Should Courts Issue Unpublished Opinions?

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5 Responses

  1. Andrew says:

    First: you kind of blur two distinct ideas together when you talk about “a court . . . issu[ing] a decision that it believes is not adequately researched or articulated”. When drafting precedential opinions, courts become nervous about language. It’s not that they haven’t thought about (and researched) the right way to decide the case, as much as they haven’t thought about the exact way to describe the principle on which they have decided it, and they fear that it might get taken out of context or start to stand for something different than they way they meant it. An opinion might be “adequately articulated” to dispose of the facts before the court, but not every possible set of facts. I have seen at least one en banc call made where the calling judge agreed with the outcome of the case, but objected to the way the principle used to describe it was articulated.

    Second: “I think that unpublished non-precedential opinions should be abolished. If a case involves any issue that is unresolved in any given court, the panel should address it with a fully-researched and reasoned opinion.” But that’s kind of a non-sequitur. It is unfortunate that so many issues of first impression are decided in mem dispos, and I don’t think I’ll attempt to defend that. But then the solution is this: if there is no binding precedent on point, the court should write an opinion. But, as a former clerk, you know well that often “the law” (or, at least, the abstract principle of law) is perfectly clear (or has been articulated just fine four or five times before), and all that matters in the case before you is that the court below had sufficient evidence to support its factual determination to avoid clear error. Why force judges (and their clerks!) to go through recitations of the facts only to show that there was no clear error below? A mem dispo allows you to dispense with the facts and procedural history–information without which the opinion would be useless as precedent.

    And why clutter the federal reporter with those? The fact that we now search using databases doesn’t avoid clutter–more opinions (and longer opinions) means more search results we have to wade through, more false positives because our database searches are (deliberately) overbroad, and a greater risk of overlooking something important. The fact that we don’t have to print these in books doesn’t make a glut of publications entirely unproblematic.

    As a current clerk, I can tell you that I too have become frustrated when the only things I can find on point are mem dispos. And I can only imagine the frustration of repeat litigants who get different outcomes under the same facts.

  2. Litigator says:

    I don’t have a problem with courts judiciously choosing to give “unpublished” (which really just means nonprecedential) status to certain opinions.

    But I think it may actually be unconstitutional for them to prohibit citation to those cases as persuasive authority. From the Noerr-Pennington line of cases, we know that the 1st Amendment right to petition includes some sort of right to pursue nonfrivolous arguments in court.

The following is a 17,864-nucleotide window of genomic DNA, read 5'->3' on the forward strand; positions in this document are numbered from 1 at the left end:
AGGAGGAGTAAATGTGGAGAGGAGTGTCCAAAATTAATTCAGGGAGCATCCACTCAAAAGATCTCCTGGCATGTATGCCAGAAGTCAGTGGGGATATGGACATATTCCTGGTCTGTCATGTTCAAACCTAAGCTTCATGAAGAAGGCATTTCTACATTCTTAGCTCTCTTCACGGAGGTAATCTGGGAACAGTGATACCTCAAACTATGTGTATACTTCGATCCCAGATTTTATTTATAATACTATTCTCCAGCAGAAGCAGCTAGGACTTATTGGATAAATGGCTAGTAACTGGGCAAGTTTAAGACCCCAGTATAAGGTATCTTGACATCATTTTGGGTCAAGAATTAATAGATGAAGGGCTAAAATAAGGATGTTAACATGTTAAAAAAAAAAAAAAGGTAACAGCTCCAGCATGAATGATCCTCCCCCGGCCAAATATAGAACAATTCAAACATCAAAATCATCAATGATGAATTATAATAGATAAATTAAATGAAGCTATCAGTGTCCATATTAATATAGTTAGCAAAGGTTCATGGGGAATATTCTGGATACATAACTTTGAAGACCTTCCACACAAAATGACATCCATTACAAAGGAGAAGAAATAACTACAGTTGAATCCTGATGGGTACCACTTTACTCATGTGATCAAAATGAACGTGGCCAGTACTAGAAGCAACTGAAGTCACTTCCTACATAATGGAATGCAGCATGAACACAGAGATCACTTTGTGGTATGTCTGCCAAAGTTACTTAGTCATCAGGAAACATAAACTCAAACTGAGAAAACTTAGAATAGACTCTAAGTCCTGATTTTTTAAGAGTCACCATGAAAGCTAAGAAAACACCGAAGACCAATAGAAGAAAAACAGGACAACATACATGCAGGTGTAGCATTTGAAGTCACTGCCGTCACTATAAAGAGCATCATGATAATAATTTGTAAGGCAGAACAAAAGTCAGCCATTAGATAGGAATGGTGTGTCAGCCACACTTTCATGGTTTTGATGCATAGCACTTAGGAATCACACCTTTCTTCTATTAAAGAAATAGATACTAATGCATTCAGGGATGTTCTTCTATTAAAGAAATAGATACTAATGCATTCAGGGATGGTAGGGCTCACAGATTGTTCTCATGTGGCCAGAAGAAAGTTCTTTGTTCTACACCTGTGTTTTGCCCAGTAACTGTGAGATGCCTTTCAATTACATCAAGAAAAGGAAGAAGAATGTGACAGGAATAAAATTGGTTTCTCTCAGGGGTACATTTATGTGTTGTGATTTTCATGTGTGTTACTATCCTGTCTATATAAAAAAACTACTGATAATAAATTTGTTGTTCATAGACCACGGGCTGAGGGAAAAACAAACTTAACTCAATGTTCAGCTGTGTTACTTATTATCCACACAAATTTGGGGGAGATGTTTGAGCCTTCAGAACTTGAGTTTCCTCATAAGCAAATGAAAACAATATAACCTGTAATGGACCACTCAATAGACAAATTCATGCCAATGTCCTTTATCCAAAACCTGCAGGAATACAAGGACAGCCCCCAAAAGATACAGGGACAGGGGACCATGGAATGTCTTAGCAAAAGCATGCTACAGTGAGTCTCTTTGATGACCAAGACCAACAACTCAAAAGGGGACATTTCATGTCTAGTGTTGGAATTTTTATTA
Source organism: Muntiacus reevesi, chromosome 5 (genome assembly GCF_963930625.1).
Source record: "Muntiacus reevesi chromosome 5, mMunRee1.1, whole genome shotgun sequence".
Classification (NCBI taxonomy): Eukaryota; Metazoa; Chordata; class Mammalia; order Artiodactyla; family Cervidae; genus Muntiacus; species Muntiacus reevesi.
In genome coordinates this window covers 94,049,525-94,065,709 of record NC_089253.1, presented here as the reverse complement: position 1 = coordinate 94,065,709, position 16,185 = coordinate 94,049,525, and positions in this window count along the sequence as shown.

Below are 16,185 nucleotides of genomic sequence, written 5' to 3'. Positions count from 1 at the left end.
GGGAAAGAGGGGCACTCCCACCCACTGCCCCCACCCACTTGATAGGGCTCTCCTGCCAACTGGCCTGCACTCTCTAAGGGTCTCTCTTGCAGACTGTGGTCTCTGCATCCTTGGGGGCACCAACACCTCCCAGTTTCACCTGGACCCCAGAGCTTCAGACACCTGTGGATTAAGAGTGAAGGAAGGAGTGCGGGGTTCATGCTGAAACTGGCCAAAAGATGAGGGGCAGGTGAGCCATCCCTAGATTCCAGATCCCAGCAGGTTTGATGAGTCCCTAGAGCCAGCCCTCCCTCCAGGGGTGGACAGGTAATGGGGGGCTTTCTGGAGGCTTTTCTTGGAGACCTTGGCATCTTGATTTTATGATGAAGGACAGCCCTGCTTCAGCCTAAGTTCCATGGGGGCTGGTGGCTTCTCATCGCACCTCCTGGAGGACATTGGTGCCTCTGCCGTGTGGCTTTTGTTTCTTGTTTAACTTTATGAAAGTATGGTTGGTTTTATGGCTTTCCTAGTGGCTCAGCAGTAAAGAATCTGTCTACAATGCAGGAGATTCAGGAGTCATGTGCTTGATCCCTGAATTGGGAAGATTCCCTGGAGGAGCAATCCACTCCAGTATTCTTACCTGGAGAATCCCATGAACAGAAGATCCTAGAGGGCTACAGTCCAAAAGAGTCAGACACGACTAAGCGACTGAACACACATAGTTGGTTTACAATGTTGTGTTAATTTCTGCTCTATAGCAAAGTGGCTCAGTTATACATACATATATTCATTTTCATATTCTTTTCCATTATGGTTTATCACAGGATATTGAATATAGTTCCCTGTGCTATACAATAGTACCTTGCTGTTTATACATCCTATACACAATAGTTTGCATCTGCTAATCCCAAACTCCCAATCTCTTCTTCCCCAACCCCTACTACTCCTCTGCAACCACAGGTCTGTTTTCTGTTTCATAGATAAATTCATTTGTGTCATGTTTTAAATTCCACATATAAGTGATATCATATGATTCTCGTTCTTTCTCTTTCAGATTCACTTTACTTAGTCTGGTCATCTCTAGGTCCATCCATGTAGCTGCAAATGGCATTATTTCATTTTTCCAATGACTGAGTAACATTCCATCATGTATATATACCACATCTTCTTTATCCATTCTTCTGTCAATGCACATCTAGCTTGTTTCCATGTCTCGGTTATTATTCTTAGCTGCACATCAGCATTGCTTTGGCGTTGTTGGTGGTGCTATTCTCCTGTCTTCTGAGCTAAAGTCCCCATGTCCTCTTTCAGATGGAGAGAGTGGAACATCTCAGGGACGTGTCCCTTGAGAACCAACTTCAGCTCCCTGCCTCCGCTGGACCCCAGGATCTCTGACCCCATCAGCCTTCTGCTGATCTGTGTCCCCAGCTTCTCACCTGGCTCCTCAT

Directing a court’s attention to that court’s own prior opinions essentially petitions for the court to follow certain reasoning (just as with any other nonbinding opinion — such as an out-of-jurisdiction case, a law review article, or an amicus brief.)

    In addition, it petitions the court, for reasons of fairness and equity, to treat the current litigant the same as the past litigant.

  3. LawTom says:

    That’s an interesting argument on Noerr-Pennington. Some jurisdictions allow you to cite unpublished decisions, but you must provide copies of the cases to opposing counsel and the court. The cases are treated as having only persuasive, not precedential authority. That seems to me much closer to acceptable.

    Perhaps there should be a rule against unpublished decisions where a verdict or lower court ruling is reversed or altered in any way. After all, in such cases the law was evidently not clear to at least one participant in the proceedings, usually including the lower court.

  4. David says:

    The N-P argument really only comes into play if the court denies a meritorious motion for relief from the rule prohibiting citation rather than penalizing a litigant for ignoring the rule in the first place without seeking any relief from the court.

    When I was clerking the only time the issue came up was in whether to cite to an unpublished appellate opinion (from another circuit, however) in which the issue was addressed in a hypothetical posed at oral argument, but then distinguished by the panel authoring the unpublished decision.

  5. Karen says:

    The longstanding controversy over unpublished opinions cannot be resolved here, but it can be noted that in general, the reasoning in unpublished opinions is not subsequently tested in the crucible of official legal discourse. There is an element of irony, therefore, when an unpublished opinion strikes expert testimony for want of peer review and publication.